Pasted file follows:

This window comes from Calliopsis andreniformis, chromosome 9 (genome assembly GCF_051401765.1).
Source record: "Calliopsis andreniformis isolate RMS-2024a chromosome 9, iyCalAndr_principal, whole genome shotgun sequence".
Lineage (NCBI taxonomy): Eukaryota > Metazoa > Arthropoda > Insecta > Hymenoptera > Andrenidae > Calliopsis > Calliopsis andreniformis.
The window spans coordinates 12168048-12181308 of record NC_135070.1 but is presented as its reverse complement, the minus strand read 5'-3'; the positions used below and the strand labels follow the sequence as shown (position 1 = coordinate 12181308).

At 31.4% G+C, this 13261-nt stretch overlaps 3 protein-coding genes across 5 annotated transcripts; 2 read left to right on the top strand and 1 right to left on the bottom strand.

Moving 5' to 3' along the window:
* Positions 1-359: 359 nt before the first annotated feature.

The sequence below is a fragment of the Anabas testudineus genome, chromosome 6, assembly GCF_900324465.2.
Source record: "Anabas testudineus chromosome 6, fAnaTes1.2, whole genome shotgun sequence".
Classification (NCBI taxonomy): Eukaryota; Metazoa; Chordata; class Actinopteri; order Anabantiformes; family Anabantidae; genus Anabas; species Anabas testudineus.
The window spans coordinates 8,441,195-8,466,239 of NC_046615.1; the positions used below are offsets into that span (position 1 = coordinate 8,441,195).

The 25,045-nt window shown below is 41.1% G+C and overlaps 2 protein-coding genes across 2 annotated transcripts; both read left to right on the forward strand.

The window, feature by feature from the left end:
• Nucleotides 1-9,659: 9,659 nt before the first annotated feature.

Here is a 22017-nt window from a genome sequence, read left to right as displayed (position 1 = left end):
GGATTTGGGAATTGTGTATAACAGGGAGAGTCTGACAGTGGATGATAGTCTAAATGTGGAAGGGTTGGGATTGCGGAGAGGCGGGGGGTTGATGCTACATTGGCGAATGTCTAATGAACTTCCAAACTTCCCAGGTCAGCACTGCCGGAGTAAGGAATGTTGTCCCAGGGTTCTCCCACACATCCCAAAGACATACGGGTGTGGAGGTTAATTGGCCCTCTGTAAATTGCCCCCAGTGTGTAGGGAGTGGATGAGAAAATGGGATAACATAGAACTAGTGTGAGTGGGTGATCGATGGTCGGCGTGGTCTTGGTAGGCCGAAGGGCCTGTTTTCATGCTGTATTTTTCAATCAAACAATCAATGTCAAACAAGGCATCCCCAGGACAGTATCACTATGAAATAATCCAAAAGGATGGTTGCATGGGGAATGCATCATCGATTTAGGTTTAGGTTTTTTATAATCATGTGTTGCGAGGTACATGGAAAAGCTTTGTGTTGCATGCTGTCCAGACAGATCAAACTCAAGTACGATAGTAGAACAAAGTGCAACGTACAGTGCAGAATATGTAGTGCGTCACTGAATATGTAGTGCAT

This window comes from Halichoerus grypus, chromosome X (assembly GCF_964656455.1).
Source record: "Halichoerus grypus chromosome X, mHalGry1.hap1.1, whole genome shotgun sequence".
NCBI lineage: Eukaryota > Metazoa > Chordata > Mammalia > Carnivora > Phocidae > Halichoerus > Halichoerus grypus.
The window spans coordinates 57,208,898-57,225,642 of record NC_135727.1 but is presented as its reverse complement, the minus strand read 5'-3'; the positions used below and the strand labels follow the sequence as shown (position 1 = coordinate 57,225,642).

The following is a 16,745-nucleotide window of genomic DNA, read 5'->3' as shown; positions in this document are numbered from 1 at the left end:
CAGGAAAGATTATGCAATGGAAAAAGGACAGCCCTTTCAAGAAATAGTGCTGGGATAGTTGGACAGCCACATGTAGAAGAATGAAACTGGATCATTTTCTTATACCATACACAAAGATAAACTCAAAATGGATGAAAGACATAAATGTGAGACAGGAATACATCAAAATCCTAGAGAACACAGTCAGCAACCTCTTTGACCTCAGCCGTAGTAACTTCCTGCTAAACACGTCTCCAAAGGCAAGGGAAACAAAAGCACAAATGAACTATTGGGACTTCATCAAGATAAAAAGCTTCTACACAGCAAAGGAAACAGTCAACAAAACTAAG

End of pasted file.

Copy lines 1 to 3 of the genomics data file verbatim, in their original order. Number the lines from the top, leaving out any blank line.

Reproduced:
This window comes from Calliopsis andreniformis, chromosome 9 (genome assembly GCF_051401765.1).
Source record: "Calliopsis andreniformis isolate RMS-2024a chromosome 9, iyCalAndr_principal, whole genome shotgun sequence".
Lineage (NCBI taxonomy): Eukaryota > Metazoa > Arthropoda > Insecta > Hymenoptera > Andrenidae > Calliopsis > Calliopsis andreniformis.